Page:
If anything can be said to characterize this period in the history of the American Empire it is the faint sweet smell of decay, the aroma of something barely nosed out behind the curtains of our public and private lives. It is the way an Empire in decline begins to smell.
As a people we have become spiritually feverish and anxious, only dimly aware (if at all) that we are sick yet, somehow, responding to that half-sensed odor by questing after distraction and emotional excitation. Thus we hide ourselves from the truth.
Americans have never been a particularly introspective people; our thought has always been directed outward, toward the world. We have been engineers, pragmatists. At least by the myths we employ to understand ourselves and others it is the French to whom we attribute the inward turning of thought: Think Descartes.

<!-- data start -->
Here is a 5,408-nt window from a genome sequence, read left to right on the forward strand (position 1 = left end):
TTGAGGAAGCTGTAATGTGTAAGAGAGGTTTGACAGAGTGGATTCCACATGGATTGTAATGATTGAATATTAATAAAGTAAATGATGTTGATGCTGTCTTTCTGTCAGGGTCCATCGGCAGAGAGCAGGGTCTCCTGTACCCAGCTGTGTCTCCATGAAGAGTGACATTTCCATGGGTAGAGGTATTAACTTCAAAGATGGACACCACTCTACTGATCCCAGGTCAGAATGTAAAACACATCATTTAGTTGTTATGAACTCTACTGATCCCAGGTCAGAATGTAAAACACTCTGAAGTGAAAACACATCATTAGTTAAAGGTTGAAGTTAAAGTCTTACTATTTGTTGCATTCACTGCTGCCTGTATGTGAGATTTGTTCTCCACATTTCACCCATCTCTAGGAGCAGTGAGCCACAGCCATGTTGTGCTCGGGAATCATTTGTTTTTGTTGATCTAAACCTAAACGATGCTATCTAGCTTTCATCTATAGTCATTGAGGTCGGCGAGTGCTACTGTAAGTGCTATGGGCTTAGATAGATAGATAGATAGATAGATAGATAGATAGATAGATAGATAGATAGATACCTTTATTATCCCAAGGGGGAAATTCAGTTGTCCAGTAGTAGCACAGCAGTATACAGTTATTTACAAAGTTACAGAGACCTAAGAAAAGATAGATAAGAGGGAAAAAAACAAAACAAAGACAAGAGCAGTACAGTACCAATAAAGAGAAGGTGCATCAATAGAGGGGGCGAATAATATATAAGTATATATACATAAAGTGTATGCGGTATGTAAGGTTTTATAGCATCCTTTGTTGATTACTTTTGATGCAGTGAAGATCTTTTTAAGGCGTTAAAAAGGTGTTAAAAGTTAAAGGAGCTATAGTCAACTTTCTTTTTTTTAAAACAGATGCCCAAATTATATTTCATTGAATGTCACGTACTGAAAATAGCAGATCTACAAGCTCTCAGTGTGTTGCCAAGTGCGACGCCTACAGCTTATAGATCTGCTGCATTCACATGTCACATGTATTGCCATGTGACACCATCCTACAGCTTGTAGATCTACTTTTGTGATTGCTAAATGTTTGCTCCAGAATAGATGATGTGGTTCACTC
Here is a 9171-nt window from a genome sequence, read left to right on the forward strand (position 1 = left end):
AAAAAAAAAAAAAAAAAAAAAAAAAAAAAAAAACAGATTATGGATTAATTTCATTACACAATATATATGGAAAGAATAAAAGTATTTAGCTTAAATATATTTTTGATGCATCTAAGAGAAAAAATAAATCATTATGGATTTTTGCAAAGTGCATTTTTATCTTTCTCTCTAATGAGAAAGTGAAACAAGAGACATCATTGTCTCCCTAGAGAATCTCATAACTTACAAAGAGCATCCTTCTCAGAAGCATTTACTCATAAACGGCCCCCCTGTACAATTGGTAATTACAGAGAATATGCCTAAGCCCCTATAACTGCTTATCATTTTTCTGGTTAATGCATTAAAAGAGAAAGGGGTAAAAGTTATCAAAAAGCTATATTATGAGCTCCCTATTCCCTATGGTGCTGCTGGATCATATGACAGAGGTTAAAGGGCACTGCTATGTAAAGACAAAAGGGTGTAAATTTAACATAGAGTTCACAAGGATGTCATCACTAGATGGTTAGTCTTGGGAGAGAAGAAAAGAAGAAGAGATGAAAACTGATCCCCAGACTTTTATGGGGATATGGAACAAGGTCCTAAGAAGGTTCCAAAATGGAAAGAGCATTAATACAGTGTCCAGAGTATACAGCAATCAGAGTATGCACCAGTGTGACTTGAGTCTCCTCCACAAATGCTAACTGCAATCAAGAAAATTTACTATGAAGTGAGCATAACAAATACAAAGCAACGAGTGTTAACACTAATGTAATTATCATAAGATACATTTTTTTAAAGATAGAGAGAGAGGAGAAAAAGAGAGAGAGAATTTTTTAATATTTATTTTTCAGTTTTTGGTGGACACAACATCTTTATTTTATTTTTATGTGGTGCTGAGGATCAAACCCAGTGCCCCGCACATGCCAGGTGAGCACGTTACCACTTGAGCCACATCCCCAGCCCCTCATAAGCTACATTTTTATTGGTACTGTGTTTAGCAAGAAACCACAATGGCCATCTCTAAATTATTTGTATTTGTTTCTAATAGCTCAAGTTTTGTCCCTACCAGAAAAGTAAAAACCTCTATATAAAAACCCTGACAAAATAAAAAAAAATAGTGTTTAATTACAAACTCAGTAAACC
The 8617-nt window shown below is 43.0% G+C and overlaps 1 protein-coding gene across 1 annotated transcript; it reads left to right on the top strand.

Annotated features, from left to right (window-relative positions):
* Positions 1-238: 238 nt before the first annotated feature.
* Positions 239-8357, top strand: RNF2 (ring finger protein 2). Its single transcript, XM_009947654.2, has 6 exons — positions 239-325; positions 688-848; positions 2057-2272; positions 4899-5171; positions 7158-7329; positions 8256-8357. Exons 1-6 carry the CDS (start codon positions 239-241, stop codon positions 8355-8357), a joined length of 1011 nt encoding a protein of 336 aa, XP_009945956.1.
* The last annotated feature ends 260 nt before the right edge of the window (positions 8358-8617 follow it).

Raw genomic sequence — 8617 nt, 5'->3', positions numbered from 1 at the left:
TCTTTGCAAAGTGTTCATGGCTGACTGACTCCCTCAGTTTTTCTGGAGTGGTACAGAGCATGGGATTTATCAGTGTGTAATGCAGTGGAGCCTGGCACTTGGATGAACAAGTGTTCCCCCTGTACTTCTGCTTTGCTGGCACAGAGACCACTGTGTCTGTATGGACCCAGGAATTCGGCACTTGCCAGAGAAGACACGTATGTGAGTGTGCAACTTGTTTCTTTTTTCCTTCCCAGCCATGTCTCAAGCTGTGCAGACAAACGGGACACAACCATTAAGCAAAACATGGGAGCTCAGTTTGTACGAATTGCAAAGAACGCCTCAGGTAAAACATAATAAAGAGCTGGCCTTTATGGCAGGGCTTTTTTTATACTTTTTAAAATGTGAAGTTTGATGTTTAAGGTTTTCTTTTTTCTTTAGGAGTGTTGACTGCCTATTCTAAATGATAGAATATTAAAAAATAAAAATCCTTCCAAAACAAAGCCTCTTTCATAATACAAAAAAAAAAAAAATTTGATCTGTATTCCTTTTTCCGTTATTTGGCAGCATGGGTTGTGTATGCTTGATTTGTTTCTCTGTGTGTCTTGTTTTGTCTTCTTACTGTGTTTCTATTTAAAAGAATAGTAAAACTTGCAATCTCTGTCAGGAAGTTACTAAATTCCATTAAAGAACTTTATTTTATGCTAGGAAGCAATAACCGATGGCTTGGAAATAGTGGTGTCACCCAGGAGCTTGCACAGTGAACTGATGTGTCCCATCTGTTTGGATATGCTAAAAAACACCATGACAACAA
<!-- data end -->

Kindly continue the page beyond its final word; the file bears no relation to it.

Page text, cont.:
When I look about today I can’t help but think of Rome: Bread…circuses… and Caesar’s royal circlet sold to the highest bidder; political destinies sold to the corn merchants.
Some weeks a go a friend looked up from his coffee and after a pause in our conversation said, “There is no honor any more.” Then just a few nights ago someone turned to me and asked, “Don’t we care about facts anymore?”
If there is a public life without honor anything is thinkable; and in a public life in which facts are less important than emotions and attitudes, the thinkable becomes attainable.